One story stands out. This, of course, is the saga of trading acumen etched into history by the Manhattan Indians when they unloaded their island to that notorious spendthrift, Peter Minuit in 1626. My understanding is that they received $24 net. For this, Minuit received 22.3 square miles which works out to about 621,688,320 square feet. While on the basis of comparable sales, it is difficult to arrive at a precise appraisal, a $20 per square foot estimate seems reasonable giving a current land value for the island of $12,433,766,400 ($12 1/2 billion). To the novice, perhaps this sounds like a decent deal. However, the Indians have only had to achieve a 6 1/2% return (the tribal mutual fund representative would have promised them this) to obtain the last laugh on Minuit. At 6 1/2%, $24 becomes $42,105,772,800 ($42 billion) in 338 years, and if they just managed to squeeze out an extra half point to get to 7%, the present value becomes $205 billion.
So much for that."
Conventional wisdom is that it is impossible to beat the market by large margins for really long periods. So how did Buffet do it for four decades?
Most people consider Buffet as the greatest value investor of all time (certainly the wealthiest). In the world of venture capital and private equity, investors try to differentiate themselves as "value-add investors" and LPs have bought that pitch investing hundreds of billions over the years. But no-one has come close to matching Buffet's track record for so long.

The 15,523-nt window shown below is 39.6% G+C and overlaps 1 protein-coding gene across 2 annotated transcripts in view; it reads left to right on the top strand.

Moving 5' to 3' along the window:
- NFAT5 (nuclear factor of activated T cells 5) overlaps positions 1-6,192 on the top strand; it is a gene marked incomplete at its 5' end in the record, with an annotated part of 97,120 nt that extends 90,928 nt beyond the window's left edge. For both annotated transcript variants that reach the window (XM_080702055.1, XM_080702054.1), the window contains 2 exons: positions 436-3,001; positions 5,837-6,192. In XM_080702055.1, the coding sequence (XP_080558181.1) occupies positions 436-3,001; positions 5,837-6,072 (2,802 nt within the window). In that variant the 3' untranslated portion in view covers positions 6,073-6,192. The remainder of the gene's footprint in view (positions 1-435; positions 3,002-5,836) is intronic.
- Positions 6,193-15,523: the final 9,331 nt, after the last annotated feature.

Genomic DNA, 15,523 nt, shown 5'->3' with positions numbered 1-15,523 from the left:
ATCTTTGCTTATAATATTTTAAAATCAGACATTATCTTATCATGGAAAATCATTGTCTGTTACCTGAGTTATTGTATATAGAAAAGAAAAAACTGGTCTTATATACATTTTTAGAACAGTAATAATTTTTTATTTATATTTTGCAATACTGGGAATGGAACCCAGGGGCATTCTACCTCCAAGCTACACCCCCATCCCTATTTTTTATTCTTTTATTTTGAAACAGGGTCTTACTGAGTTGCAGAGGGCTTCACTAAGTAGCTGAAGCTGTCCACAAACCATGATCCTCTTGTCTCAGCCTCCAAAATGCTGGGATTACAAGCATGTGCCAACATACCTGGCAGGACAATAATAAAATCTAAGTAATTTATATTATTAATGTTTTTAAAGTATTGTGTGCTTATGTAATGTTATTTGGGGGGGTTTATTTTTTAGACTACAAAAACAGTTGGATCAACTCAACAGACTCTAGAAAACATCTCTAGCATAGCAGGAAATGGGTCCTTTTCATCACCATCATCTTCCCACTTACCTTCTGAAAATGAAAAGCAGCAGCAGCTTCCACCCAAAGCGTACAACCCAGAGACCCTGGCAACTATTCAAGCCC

As it turns out, Buffet is also the ultimate value-add investor. As the CEO of Berkshire for 36 consecutive years, the longest tenure of any CEO of a large company, he has built a $100 billion corporation which will most likely continue to grow for decades. When he retires, his job will be split in two - one person in charge of the operating businesses and one in charge of investments.
As CEO, Buffet has led and built one of the most admired corporations in America. In his own words, "Berkshire Hathaway is the company I wanted to create. It's not the company Alfred P. Sloan wanted to create. It fits me. I run it with our investors and managers in mind, but it is designed to fit me." It has also been one of the most consistent value creation machines in the world. According to annual reports, Berkshire's per-share book value has grown at 21.5% per year for 39 years (1965-2005). Such compounding is even more remarkable when considering that it was accomplished after-tax. During that time, the intrinsic value of the company has grown at an even faster rate resulting in the corresponding rise in stock price.
In the venture capital world, entrepreneurs and investors strive to grow companies and the value of their investments at very high rates. However, in our next post, we will discuss how the power of compounding, as simple as it is, still seems to be tough to grok for most people.